It seems strange, but I can’t imagine planning a John Muir Trail hike without a computer. Online maps, bulletin boards with the latest information, even training materials – they are all available with a click and very little (or no) cost. Add another to the list: Cairn.
Available only as an app (and only for the iPhone), Cairn does two things very well: it tells you where there is cellular network coverage (and from what carrier), and will allow you to file a “trip plan” with a friend or family member.
The first feature could not be easier to use. Just download the free app, enter a landmark (I put in Thousand Island Lake), and you will be presented a map that shows the trail and a series of gray and blue dots. Gray dots indicate that reception was tried from that spot, and failed, while the blue dots (see arrow in the photo above) indicate a successful connection. Tap on the blue dot and you will be told what carrier established the connection.
You can download the maps before departing for the trailhead, so no connection is needed to find out you are in an area without coverage. As I’ve written about before, I frequently hike alone, so a call to my wife from the woods is a tremendous morale booster for me, and a welcome reminder to her that I am doing fine.
The second feature is pretty neat, too, although probably more useful for a day hike than a multi-week JMT trek. Imagine you are doing a local hike in two days. You enter your destination (e.g., a waterfall along the trail), when you are expected to exit the wilderness, and the email addresses for one or more contacts (taken from your contact list already on the iPhone). The app will send an email to each contact you list describing your hike and providing a link to a map. Then, as you hike (and pass through areas of coverage), your location will be updated on the map.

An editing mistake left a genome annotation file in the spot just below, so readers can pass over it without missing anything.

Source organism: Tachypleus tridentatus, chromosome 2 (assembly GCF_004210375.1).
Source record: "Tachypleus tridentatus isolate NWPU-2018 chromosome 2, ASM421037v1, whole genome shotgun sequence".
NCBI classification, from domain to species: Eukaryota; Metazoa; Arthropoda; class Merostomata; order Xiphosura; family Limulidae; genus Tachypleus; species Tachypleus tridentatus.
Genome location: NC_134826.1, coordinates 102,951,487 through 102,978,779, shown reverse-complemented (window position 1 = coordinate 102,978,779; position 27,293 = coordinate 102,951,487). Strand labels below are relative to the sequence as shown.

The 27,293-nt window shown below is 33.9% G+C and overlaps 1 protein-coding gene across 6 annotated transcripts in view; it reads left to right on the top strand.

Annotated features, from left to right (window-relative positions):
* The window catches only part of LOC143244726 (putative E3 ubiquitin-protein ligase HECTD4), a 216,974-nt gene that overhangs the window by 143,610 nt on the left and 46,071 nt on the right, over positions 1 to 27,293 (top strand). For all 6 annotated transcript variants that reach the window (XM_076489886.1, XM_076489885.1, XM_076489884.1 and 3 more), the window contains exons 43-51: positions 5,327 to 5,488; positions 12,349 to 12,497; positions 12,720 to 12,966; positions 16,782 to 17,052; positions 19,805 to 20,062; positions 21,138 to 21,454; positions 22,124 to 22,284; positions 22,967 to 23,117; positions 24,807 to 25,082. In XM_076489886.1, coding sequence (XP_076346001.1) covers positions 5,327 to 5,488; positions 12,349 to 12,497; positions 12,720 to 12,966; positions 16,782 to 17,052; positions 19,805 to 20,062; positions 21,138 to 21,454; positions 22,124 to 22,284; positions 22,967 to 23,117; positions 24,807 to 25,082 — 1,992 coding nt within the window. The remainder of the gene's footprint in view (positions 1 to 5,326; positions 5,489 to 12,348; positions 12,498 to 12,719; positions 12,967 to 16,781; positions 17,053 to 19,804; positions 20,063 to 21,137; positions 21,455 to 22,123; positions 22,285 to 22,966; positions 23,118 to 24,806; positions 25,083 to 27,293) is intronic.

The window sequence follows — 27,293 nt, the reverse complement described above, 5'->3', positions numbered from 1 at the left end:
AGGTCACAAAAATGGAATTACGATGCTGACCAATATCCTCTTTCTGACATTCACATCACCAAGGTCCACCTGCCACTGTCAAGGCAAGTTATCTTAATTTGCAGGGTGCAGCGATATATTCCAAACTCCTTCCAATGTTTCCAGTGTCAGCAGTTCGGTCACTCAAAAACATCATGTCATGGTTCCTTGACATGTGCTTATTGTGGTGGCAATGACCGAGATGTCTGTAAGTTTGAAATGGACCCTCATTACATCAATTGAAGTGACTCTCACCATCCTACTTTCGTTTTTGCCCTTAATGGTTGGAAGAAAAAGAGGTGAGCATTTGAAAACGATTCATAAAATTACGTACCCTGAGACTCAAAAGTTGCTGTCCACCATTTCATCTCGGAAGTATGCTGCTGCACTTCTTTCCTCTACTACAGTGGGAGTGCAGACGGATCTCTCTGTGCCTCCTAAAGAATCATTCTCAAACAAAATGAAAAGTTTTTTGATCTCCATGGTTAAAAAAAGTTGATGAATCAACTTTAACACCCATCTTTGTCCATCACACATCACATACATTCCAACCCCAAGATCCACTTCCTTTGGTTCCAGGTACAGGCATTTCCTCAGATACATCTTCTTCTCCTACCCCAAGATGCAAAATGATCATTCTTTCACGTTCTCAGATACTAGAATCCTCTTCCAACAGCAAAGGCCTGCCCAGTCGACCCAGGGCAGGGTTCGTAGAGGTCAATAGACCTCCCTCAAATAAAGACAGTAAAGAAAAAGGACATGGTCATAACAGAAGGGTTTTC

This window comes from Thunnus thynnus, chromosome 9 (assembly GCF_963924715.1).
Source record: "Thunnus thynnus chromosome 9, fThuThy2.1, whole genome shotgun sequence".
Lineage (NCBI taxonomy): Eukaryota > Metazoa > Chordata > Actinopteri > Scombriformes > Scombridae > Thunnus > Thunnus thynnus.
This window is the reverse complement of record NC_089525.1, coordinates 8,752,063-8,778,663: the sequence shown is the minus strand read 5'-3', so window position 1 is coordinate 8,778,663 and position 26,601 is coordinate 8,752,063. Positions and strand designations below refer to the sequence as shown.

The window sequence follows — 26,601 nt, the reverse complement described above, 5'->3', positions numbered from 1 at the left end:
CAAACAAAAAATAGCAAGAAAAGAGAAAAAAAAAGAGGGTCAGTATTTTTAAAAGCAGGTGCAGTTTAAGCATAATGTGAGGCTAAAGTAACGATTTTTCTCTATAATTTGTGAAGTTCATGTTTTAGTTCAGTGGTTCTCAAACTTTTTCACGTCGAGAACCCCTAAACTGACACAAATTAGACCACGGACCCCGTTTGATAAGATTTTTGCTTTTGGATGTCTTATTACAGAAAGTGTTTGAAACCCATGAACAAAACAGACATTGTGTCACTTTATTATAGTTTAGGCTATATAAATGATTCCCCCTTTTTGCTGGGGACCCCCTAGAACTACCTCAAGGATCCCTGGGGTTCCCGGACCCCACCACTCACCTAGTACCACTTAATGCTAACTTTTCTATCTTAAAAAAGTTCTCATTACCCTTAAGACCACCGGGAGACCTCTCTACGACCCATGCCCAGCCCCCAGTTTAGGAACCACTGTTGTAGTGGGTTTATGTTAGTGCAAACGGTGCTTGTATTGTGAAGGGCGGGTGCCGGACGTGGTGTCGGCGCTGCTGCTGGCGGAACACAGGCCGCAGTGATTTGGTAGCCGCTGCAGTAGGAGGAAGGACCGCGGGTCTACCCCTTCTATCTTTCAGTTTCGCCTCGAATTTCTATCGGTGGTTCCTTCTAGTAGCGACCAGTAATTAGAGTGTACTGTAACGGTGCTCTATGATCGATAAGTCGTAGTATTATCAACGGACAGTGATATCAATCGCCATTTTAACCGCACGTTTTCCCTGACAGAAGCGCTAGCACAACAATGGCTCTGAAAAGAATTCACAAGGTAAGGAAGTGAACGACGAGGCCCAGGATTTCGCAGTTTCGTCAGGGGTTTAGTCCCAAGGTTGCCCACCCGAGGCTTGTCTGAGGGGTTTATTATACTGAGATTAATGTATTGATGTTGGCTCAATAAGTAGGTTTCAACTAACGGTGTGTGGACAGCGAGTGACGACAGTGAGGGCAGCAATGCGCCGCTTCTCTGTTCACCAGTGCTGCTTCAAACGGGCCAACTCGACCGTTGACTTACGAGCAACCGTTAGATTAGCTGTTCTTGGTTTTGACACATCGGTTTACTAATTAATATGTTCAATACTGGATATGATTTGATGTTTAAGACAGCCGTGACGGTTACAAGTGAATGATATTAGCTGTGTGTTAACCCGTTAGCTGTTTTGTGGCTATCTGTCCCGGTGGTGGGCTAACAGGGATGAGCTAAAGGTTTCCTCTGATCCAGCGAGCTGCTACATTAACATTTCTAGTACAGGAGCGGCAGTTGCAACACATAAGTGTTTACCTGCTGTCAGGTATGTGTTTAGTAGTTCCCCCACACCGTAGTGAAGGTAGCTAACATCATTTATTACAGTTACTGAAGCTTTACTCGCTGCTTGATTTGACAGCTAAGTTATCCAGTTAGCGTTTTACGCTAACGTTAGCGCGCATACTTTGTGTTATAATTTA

Let’s say you are planning an eight-mile hike, and there is coverage at the trailhead, at about three miles in, and at about five miles in. Let’s also assume that you injure yourself at the falls (your turn-around point) and are unable to self-rescue. Since you failed to “end” the trip on the app, an email will be sent to the contacts you specified notifying them that you are overdue. The link in that email will take them to a map that shows you entered at the trailhead, and passed the areas of coverage (once each) at the three- and five-mile point. Search and rescue would then know that you were probably somewhere between the five-mile point and the falls.
I feel obligated to point out that no one should depend on electronics for their safety in the woods. Phones break, emails disappear into the ether, and the DoD can degrade the GPS signal if necessary.
Speaking of broken phones, I can imagine one potential problem with the system. If you break your phone, there is no way to notify the app that you are safe. Should that happen, make sure you reach out to your contacts some other way so that they do not alert SAR.
Good hiking, Ray